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05/23/12 3:40 PM ET

Francisco returning to form in closer role

PITTSBURGH -- Since Mets manager Terry Collins put closer Frank Francisco's job security in doubt two weekends ago in Miami, Francisco converted three consecutive save opportunities -- each one of them a bit more impressive than the last. Tuesday's save was Francisco's best performance yet, with the closer mowing down the side in order for the first time since May 7.

"Honestly, I haven't changed anything," said Francisco, who made it four saves in a row in Wednesday's 3-1 win over the Pirates. "I've gotten a little bit of luck."

But Francisco did admit that he has been better able to keep his pitches low in the zone, preventing opposing batters from barreling them up. When Collins spoke to Blue Jays manager John Farrell over the weekend in Toronto, Farrell's message about his former closer was clear:

"He knows what I've been watching and he said, 'Be patient, because it's there,'" Collins recalled.

Though Francisco still holds a 6.75 ERA on the season, he has been showing more and more flashes of his old successful self. It is worth noting also that his 11 saves in 13 opportunities ranked third in the National League entering Wednesday, despite a rough patch earlier this month.

"This wasn't the first time that this happened to me, and I know it's not going to be the last time," Francisco said. "If you stay around, you're going to see a lot of those bad games."

Torres out of lineup for second straight day

PITTSBURGH -- A routine day off for Andres Torres has turned into something more, with Mets manager Terry Collins benching his starting center fielder Wednesday for the second consecutive day. Collins intercepted Torres on his way into the clubhouse Wednesday morning to relay the news.

One day after delivering a critical double to spark the game-winning rally, Mike Baxter was back in the leadoff spot for the second time this season. Kirk Nieuwenhuis started in center.

"He probably needs another day right now," Collins said of Torres. "He's working on a few things."

Mostly, Torres is working on finding a comfortable spot at the plate. After roaring out to a .333 batting average and .429 on-base percentage over his first 10 games of the season, Torres has slid into a massive slump. The center fielder is 1-for-34 dating back to May 12, reaching base less than a quarter of the time.

Compare that to Baxter, who is batting .378 overall, including 5-for-13 with three extra-base hits over his last three starts. Baxter has now started four of New York's last five games in left field, and though he has also thrived in his role as a pinch-hitter, the Queens native is beginning to make some wonder if he can force his way into more regular playing time.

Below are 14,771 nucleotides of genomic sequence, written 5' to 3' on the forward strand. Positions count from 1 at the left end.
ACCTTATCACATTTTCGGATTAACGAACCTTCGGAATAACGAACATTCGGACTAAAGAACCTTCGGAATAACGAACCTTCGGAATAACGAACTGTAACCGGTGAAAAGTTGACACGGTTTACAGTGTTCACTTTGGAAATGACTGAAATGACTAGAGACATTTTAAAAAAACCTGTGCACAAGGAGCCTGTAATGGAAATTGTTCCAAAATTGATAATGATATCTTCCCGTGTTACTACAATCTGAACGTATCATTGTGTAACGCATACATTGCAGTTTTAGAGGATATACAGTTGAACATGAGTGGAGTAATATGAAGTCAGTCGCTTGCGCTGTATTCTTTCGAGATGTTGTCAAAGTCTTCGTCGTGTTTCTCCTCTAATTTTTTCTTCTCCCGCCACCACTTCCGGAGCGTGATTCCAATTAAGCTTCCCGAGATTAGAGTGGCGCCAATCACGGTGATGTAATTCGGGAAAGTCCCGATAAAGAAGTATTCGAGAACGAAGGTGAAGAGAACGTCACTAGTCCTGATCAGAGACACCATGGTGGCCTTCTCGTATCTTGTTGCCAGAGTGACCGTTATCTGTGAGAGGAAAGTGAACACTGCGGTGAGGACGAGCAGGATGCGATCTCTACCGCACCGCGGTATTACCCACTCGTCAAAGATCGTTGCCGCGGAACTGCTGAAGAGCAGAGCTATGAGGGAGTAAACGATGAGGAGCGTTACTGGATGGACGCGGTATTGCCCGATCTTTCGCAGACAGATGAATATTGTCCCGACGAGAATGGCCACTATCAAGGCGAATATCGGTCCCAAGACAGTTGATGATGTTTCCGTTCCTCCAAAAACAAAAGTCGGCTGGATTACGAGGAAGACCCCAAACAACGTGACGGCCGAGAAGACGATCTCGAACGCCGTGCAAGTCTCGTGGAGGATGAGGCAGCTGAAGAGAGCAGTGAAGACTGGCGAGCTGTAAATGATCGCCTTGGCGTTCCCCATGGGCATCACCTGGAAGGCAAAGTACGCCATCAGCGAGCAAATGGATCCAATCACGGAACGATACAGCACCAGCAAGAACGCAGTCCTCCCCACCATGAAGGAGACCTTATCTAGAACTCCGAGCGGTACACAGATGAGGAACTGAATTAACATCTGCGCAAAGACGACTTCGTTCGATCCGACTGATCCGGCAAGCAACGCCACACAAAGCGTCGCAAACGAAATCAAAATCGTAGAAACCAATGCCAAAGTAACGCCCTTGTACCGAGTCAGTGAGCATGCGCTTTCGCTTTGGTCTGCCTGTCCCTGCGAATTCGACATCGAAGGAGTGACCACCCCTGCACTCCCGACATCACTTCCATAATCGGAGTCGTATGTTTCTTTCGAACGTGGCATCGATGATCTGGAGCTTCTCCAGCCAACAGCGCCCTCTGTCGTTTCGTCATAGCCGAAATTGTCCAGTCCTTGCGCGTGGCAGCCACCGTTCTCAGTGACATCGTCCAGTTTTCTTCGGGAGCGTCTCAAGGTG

"There's nothing etched in stone," Collins said. "The way he's swinging the bat, I'm trying to get his bat in the lineup. Right now, I'm trying to get a lineup that's going to score some runs."

Byrdak on club-record pace for appearances

PITTSBURGH -- Tim Byrdak has appeared in 26 of the Mets' first 43 games, a remarkable feat for any pitcher -- let alone one who nearly missed Opening Day after undergoing knee surgery.

The left-hander's early workload puts him on pace for 98 appearances, which would shatter Pedro Feliciano's franchise record and rank second in Major League history. Mike Marshall holds the all-time record with 106 appearances in 1974.

These may be uncharted waters for a pitcher who has never appeared in more than 76 games in a season, and yet manager Terry Collins has no plans to slow the pace.

"For one hitter, I think he can do it," Collins said.

Unlike last year, when Byrdak regularly faced two or three batters in an outing, the left-hander has transformed into the definition of a one-batter specialist. None of his last 12 appearances have lasted longer than one batter, with Byrdak retiring every one of them.

"He's done absolutely tremendous," Collins said. "He's bought into the job he's done. He really approaches it right, and he knows how to warm up. He's not a guy who wastes it down in the bullpen. That's why I think you can use him on a day-by-day basis, because he doesn't overthrow."

Anthony DiComo is a reporter for MLB.com. Follow him on Twitter @AnthonyDicomo. This story was not subject to the approval of Major League Baseball or its clubs.